I remember a time when I was young
When us kids went outside for fun.
Our mums drank tea, had a natter
Their laughs echoing over the kids chatter.
The men earned honest money, with hard graft
They were the days, but they didn’t last.
Daffodils breaking through the warming earth,
As the promise of spring filled the street with mirth.
We wore hand me down clothes and real leather shoes,
Played in the growing corn, had lunch on the kerb.
We played kerby and footy bulldog and chase
Everything we did was always a race
Summer days in the summer haze
The field of corn lined with trees, no hint of a breeze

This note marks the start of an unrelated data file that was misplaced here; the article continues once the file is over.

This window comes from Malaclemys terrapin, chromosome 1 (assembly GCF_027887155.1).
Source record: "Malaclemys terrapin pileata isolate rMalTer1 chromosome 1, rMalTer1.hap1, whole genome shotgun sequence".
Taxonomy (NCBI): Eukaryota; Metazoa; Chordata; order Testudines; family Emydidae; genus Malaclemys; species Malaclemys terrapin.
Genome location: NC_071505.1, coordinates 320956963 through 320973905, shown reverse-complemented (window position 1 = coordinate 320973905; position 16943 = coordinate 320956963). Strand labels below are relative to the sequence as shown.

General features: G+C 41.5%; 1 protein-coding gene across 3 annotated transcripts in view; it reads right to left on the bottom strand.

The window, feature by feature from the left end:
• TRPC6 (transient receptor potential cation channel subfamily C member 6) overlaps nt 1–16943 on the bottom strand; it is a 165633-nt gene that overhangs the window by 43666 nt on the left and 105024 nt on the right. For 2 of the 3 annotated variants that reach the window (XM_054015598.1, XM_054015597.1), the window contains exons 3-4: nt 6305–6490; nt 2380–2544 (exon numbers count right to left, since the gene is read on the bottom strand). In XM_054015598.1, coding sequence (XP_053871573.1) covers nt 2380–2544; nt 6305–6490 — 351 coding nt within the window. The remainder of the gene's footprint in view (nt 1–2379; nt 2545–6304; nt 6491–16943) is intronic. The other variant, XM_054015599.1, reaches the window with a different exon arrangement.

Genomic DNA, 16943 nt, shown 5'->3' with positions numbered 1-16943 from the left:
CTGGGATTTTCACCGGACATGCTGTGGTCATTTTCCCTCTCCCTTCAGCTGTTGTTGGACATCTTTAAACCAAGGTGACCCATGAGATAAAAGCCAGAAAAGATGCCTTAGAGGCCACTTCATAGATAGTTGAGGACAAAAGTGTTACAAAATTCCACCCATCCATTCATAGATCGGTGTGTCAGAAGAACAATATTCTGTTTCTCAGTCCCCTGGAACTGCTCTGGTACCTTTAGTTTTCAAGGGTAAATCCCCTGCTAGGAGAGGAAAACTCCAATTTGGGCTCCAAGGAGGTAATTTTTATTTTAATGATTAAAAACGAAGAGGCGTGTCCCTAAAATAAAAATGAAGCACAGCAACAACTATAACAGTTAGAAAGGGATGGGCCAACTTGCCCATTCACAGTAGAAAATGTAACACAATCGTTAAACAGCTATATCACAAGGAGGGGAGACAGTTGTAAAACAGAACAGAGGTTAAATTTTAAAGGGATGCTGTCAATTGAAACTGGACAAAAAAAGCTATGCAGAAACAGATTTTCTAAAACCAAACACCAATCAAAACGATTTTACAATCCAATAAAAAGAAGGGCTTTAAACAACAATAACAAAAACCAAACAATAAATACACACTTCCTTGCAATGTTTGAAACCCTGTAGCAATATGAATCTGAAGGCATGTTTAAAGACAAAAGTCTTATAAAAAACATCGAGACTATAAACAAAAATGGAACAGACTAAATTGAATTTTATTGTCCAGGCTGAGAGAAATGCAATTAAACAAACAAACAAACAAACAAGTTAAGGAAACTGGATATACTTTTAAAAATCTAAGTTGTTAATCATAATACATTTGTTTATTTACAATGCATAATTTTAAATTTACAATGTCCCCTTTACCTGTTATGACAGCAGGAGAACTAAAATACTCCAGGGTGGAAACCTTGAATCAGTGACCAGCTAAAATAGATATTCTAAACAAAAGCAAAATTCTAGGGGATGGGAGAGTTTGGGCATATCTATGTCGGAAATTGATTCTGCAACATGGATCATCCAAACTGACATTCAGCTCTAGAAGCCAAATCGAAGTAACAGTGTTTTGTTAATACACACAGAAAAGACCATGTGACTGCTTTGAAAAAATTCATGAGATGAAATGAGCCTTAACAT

Daisy chain ropes that reached to the skies,
Dandelion clocks, oh how time flies.
Purple fingers, tell tale lips,
Blackberry pies with apple bits
Bonfire night, the woolies are out,
In before dark the mothers did shout.
Sparklers, fireworks, penny for the guy,
Halloween sweeties an endless supply.
We play on the cornfield, so empty and bare,
Its hard to remember what they grew there.
Snowmen so big we stood in awe, then
took turns aiming for the highest score.
One in each garden, some on the path,
A pile of wet socks, gloves, hats and scarves.
In the cornfield trenches were dug, ammo created
The older ones always dominated.
I remember the cornfield swaying in the breeze
Before they laid brick, took away the trees
Everyone got busy, the air grew stale
And nobody noticed when the kids grew pale.
Karen Hayward ©2017 (Image and words)